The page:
Writ Specialist In Dhaka

Amalgamation occurs when two or more companies are joint to form a third entity or one is absorbed into or blended with another – explain & illustrate.


Basically Amalgamation means merging of two things together to form one such as the amalgamation of different companies to form a single company. To be more precisely, it is an arrangement or reconstruction. It is a legal process by which two or more companies are to be absorbed or blended with another. As a result, the amalgamating company loses its existence and its shareholders become shareholders of new company or the amalgamated company. In case of amalgamation a new company may came into existence or an old company may survive while amalgamating company may lose its existence.

According to Halsbury’s law of England amalgamation is the blending of two or more existing companies into one undertaking, the shareholder of each blending companies becoming substantially the shareholders of company which will carry on blended undertaking. There may be amalgamation by transfer of one or more undertaking to a new company or transfer of one or more undertaking to an existing company. Amalgamation signifies the transfers of all are some part of assets and liabilities of one or more than one existing company or two or more companies to a new company.

The Accounting Standard, AS-14, issued by the Institute of Chartered Accountants of India has defined the term amalgamation by classifying (i) Amalgamation in the nature of merger, and (ii) Amalgamation in the nature of purchase.[1]


Sanofi-Aventis Bangladesh Limited is a legal amalgamation of three different companies:

Aventis Limited, Fisons (Bangladesh) Limited and Hoechst Marion Roussel Limited. The three legal have been amalgamated effective from December 11, 2007. The sanofi-aventis group is the world’s third largest pharmaceutical company, ranking number 1 in Europe. Backed by a world-class R&D organization, sanofi-aventis is developing leading positions in seven major therapeutic areas: cardiovascular disease, thrombosis, oncology, diabetes, central nervous system, internal medicine, vaccines. The Sanofi-Aventis Group is listed in Paris (EURONEXT: SAN) and in New York


A number of amalgamations (mergers), take-overs and consolidation[2] have take place in the recent times. The major reason cited, for such mergers, is the liberalization of economy. Liberalization is forcing companies to enter new business, exit from others, and consolidate in some simultaneously. The following are the other important reasons for mergers or amalgamations:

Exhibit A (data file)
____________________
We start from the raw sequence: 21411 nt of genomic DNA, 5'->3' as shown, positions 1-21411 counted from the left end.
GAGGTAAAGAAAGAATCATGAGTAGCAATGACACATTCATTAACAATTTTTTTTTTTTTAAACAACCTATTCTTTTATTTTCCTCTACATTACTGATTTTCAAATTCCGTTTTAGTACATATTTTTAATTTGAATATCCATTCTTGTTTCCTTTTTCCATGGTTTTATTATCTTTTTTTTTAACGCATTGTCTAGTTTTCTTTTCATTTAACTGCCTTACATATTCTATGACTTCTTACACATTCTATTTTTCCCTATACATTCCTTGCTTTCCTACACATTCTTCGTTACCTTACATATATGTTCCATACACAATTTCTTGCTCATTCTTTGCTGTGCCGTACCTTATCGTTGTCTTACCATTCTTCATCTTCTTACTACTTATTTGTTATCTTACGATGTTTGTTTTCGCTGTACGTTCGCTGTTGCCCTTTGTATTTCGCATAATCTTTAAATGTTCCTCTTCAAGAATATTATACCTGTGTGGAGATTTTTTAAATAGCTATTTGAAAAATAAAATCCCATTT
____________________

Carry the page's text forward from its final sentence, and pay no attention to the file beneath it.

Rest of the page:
1. Economies of scale: An amalgamation company will have more reasons at its command that the individual companies. This will help in increasing the scale of operations and the economies of large scale will be available. These economies will occur because of more intensive utilization of production facilities, distribution network, research and development facilities, etc. these economies will be available in horizontal mergers were scope of more intensive use of resources is greater.

2. Operating economies: A number of operating economies will be availed with the merger of two or more companies. Duplicating facilities in accounting, purchasing, marketing, etc. will be eliminated. Operating inefficiencies of small concerns will be controlled by the superior management emerging from the amalgamation. The amalgamated company will be in a better position to operate than the amalgamating companies individually.

3. Synergy: Synergy refers to the greater combined value of merged firms than the sum of the values of individual units. It is something like one plus one more than two. It results from benefits other than those related to economies of scale. Operating economies are one of the various synergy benefits of merger or consolidation. The other instances which may result into synergy benefits includes, strong R&D facilities of one firm merged with better organized facilities of another unit, enhanced managerial capabilities, the substantial financial resources of one being combined with profitable investment opportunities of the other.

4. Growth: A company may not grow rapidly throw internal expansion. Merger or amalgamation enables satisfactory and balanced growth of a company. It can cross many stages of growth at one time through amalgamation. Growth through merger or amalgamation is also cheaper and less risky. A number of costs and risk of expansion and taking on a new product line are avoided by the acquaint of a going concern. By acquiring other companies a desired level of growth can be maintained by an enterprise.

5. Diversification: Two or more companies operating in different lines can diversify their activities through amalgamation. Since different companies are already dealing in their respective lines there will be less risk in diversification. When a company tries to enter new lines of activities then it may face a number of problems in production, marketing etc. where some concerns are already operating in different lines, they must have crossed many obstacles and difficulties. Amalgamation will bring together the experience of different persons in various activities. So amalgamation will be the best way of diversification.